On Friday morning, May 19, Mayor Michael Hancock and other Denver officials announced at the city's annual Housing Summit a number of new initiatives to address homelessness, rising rent costs and a lack of affordable housing in Denver.
Mayor Hancock opened the summit, which was held at the Hyatt Regency Hotel in downtown Denver, by citing some sobering facts about the housing market.
“It seems like every month we get another report that Denver's housing costs have increased,” Hancock said. “And today we are seeing that nearly three out of four individuals experiencing homelessness are working.”
According to charts and tables that were included in information packets passed out at the summit, median rent costs for apartments in Denver have risen 67 percent over the past five years, and a little over a third (36 percent) of all Denver households are “housing cost burdened,” meaning that their occupants pay over 30 percent of their gross income for housing and utilities.
Denver's issues with homelessness have drawn considerable attention, including from national publications like the New York Times, over the past year and a half. Even during Friday's summit, I received multiple tips that police officers were handing out notices in the Ballpark neighborhood saying that homeless individuals must clear out their encampments by the end of this coming weekend.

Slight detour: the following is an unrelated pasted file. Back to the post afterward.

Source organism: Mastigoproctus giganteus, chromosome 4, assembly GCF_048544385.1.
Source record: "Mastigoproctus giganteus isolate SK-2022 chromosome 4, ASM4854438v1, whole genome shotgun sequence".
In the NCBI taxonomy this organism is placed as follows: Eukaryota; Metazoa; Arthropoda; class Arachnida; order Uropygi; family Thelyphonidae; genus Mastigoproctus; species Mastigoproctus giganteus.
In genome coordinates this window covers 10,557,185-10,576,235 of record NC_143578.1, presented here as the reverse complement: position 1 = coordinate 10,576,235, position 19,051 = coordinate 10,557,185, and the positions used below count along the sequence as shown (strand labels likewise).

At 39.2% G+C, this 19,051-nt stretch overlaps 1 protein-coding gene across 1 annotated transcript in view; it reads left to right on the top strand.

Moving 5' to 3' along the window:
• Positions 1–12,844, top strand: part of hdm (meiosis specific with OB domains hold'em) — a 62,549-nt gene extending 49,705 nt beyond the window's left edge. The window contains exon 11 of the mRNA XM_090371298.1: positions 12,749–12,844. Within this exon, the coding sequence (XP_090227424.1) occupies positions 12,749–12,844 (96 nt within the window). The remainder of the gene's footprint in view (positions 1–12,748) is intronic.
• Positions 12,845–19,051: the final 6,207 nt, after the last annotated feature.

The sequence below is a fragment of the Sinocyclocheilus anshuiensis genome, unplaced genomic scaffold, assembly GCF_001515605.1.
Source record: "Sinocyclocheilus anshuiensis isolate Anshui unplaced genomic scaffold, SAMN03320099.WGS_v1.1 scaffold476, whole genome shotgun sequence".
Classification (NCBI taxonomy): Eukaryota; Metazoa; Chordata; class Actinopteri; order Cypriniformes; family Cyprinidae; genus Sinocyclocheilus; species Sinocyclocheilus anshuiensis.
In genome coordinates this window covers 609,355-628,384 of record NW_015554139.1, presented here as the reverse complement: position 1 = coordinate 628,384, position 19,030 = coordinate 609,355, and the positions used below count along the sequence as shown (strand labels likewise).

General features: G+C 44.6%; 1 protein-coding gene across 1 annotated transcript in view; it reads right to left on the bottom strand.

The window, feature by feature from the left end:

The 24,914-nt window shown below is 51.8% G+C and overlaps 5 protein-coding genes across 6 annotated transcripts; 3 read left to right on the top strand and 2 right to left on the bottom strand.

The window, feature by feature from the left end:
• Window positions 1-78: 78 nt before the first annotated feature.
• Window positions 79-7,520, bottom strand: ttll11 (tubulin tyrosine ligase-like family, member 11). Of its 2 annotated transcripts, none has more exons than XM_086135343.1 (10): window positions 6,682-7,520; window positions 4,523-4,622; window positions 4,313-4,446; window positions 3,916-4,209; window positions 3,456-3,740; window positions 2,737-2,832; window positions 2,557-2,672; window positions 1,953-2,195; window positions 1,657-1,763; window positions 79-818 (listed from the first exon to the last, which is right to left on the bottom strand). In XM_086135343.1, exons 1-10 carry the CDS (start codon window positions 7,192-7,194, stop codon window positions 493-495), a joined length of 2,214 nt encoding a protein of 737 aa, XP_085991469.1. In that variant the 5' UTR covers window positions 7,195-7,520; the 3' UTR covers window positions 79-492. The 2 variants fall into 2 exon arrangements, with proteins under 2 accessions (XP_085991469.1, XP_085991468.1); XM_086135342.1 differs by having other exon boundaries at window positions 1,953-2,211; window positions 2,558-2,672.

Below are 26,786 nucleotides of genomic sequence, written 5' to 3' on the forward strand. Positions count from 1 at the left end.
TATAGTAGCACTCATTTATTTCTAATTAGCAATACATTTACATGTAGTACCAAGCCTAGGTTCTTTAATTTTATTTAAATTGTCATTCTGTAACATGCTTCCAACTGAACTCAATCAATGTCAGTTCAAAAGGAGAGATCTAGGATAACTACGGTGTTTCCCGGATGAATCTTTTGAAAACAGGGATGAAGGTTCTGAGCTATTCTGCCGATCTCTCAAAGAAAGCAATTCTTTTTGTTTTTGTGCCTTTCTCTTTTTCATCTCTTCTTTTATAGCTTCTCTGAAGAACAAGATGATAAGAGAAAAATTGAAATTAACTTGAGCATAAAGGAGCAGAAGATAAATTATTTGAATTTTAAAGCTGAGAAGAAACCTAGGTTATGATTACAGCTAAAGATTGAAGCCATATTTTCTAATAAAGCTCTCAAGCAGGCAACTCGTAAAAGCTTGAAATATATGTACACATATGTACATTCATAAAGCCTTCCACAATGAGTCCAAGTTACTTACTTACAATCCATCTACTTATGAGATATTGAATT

Mayor Hancock did not address police actions aimed to curb homelessness. But he did tout initiatives like the city's $150 million program to build 6,000 affordable housing units over ten years. He stressed that the city could do more to combat issues like affordability.
One of the most significant announcements at the summit was that Denver's new office of HOPE – Housing and Opportunities for People Everywhere – will be tackling thirty small initiatives during 2017 to alleviate pressures across the homeless-to-housing spectrum.
According to HOPE director Erik Soliván , who moved to Denver from Philadelphia to head up the department, the need for solutions to combat the housing crisis is “urgent," especially as about 1,000 new residents move into Denver each month.
We Believe Local Journalism is Critical to the Life of a City
Engaging with our readers is essential to Westword's mission. Make a financial contribution or sign up for a newsletter, and help us keep telling Denver's stories with no paywalls.
Support Our Journalism
The list of thirty initiatives that Soliván introduced on Friday includes programs to help the homeless, like approving a tiny-home village in RiNo and offering storage options for individuals to secure their belongings when they check into shelters, as well as programs to assist renters, such developing a guide to tenants' rights.
A full list of the thirty initiatives can be found on the HOPE office's website.
“These are the new strategies that [move forward] the Mayor’s strategic vision for a city that works together,” said Soliván. “We're looking to make impact investments in good housing, good jobs and good health.”